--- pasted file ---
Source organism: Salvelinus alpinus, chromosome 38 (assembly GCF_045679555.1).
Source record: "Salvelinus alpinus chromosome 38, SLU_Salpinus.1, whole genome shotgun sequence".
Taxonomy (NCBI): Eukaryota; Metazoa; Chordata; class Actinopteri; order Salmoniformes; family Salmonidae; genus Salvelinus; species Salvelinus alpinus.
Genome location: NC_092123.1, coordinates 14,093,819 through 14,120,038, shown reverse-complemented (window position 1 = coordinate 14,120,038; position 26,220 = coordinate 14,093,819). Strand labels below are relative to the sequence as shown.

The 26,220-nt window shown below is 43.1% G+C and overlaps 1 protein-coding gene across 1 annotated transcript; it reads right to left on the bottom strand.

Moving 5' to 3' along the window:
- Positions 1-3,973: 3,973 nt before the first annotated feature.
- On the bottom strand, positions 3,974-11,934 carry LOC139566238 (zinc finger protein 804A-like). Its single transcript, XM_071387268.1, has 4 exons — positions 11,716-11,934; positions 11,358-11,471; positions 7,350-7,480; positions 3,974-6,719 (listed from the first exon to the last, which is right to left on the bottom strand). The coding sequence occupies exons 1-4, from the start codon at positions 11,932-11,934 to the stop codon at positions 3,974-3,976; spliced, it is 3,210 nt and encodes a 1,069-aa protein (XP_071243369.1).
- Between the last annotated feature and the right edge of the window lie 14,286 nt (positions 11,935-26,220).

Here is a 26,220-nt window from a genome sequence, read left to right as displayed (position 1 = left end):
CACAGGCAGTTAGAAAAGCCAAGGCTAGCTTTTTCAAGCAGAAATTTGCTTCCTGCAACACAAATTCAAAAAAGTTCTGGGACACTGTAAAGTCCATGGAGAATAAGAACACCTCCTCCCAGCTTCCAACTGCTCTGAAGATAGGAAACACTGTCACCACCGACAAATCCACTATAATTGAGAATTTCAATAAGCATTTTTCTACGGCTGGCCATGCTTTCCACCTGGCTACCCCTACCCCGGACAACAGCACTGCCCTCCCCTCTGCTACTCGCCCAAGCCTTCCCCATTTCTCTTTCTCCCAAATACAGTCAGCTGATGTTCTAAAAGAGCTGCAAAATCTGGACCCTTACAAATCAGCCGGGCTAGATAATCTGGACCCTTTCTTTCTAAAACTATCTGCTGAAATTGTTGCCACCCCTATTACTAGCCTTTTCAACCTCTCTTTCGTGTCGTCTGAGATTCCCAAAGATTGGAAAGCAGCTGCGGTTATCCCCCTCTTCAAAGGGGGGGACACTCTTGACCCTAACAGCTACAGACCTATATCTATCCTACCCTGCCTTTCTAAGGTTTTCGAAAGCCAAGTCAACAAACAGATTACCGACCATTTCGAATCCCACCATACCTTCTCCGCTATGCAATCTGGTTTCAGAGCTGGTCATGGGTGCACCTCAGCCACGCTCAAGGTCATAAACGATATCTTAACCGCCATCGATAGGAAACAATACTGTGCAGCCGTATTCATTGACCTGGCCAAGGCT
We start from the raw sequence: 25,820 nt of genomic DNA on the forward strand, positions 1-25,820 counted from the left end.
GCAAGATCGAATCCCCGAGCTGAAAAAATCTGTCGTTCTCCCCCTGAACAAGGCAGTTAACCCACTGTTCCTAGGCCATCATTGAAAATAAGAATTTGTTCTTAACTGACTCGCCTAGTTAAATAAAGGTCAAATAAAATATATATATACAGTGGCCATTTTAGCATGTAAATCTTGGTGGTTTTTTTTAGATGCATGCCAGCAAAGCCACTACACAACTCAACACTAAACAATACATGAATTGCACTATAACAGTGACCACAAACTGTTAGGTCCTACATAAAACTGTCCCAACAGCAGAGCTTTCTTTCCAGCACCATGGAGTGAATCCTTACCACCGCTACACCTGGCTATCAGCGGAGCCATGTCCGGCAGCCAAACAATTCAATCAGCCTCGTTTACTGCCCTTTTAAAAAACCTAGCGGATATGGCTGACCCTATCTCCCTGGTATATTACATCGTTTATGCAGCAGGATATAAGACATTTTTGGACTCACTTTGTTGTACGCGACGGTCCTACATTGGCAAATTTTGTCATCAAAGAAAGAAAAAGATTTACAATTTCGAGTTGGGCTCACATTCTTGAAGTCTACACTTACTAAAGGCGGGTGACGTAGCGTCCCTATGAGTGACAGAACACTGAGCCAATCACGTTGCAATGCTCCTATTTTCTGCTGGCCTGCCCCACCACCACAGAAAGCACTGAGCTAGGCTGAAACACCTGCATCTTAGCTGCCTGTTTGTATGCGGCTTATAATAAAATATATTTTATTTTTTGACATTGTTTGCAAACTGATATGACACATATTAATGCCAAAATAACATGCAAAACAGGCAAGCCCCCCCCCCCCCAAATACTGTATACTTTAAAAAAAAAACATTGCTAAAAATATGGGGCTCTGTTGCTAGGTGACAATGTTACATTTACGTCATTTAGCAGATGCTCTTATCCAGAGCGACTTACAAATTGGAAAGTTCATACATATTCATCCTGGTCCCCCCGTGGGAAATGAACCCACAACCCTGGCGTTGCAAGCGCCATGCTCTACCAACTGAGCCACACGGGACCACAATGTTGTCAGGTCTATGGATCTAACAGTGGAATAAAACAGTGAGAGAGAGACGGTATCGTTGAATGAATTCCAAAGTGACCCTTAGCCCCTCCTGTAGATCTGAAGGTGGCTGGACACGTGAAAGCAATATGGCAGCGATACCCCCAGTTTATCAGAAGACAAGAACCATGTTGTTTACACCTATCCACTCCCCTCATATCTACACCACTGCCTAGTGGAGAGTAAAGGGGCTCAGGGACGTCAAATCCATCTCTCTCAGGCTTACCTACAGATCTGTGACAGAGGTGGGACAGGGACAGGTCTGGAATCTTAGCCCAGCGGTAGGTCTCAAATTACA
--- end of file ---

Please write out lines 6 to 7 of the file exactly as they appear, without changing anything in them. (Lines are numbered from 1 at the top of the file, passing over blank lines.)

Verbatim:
Moving 5' to 3' along the window:
- Positions 1-3,973: 3,973 nt before the first annotated feature.